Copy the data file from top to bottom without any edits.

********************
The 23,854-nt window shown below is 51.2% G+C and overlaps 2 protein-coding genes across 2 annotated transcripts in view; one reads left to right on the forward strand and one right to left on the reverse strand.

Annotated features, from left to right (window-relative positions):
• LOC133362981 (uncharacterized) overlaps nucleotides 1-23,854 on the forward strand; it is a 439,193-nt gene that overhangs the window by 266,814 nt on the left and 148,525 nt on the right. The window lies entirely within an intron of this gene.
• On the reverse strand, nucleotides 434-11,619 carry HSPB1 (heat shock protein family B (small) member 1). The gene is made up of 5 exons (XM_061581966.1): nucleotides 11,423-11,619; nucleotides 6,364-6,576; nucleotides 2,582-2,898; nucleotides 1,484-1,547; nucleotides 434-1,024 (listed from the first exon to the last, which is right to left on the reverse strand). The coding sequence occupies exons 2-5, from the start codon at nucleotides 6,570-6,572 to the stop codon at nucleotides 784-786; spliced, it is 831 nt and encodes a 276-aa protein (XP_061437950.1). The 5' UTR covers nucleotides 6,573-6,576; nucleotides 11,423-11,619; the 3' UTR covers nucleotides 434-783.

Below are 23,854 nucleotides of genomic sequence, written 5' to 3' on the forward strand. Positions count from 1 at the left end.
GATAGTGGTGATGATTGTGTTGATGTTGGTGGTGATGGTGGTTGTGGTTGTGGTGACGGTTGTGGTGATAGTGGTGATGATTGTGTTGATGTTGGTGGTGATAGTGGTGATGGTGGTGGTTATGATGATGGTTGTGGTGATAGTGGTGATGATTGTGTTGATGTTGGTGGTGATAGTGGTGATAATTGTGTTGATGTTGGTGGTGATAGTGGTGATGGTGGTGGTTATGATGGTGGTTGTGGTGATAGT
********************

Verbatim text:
The 23,854-nt window shown below is 51.2% G+C and overlaps 2 protein-coding genes across 2 annotated transcripts in view; one reads left to right on the forward strand and one right to left on the reverse strand.

Annotated features, from left to right (window-relative positions):
• LOC133362981 (uncharacterized) overlaps nucleotides 1-23,854 on the forward strand; it is a 439,193-nt gene that overhangs the window by 266,814 nt on the left and 148,525 nt on the right. The window lies entirely within an intron of this gene.
• On the reverse strand, nucleotides 434-11,619 carry HSPB1 (heat shock protein family B (small) member 1). The gene is made up of 5 exons (XM_061581966.1): nucleotides 11,423-11,619; nucleotides 6,364-6,576; nucleotides 2,582-2,898; nucleotides 1,484-1,547; nucleotides 434-1,024 (listed from the first exon to the last, which is right to left on the reverse strand). The coding sequence occupies exons 2-5, from the start codon at nucleotides 6,570-6,572 to the stop codon at nucleotides 784-786; spliced, it is 831 nt and encodes a 276-aa protein (XP_061437950.1). The 5' UTR covers nucleotides 6,573-6,576; nucleotides 11,423-11,619; the 3' UTR covers nucleotides 434-783.

Below are 23,854 nucleotides of genomic sequence, written 5' to 3' on the forward strand. Positions count from 1 at the left end.
GATAGTGGTGATGATTGTGTTGATGTTGGTGGTGATGGTGGTTGTGGTTGTGGTGACGGTTGTGGTGATAGTGGTGATGATTGTGTTGATGTTGGTGGTGATAGTGGTGATGGTGGTGGTTATGATGATGGTTGTGGTGATAGTGGTGATGATTGTGTTGATGTTGGTGGTGATAGTGGTGATAATTGTGTTGATGTTGGTGGTGATAGTGGTGATGGTGGTGGTTATGATGGTGGTTGTGGTGATAGT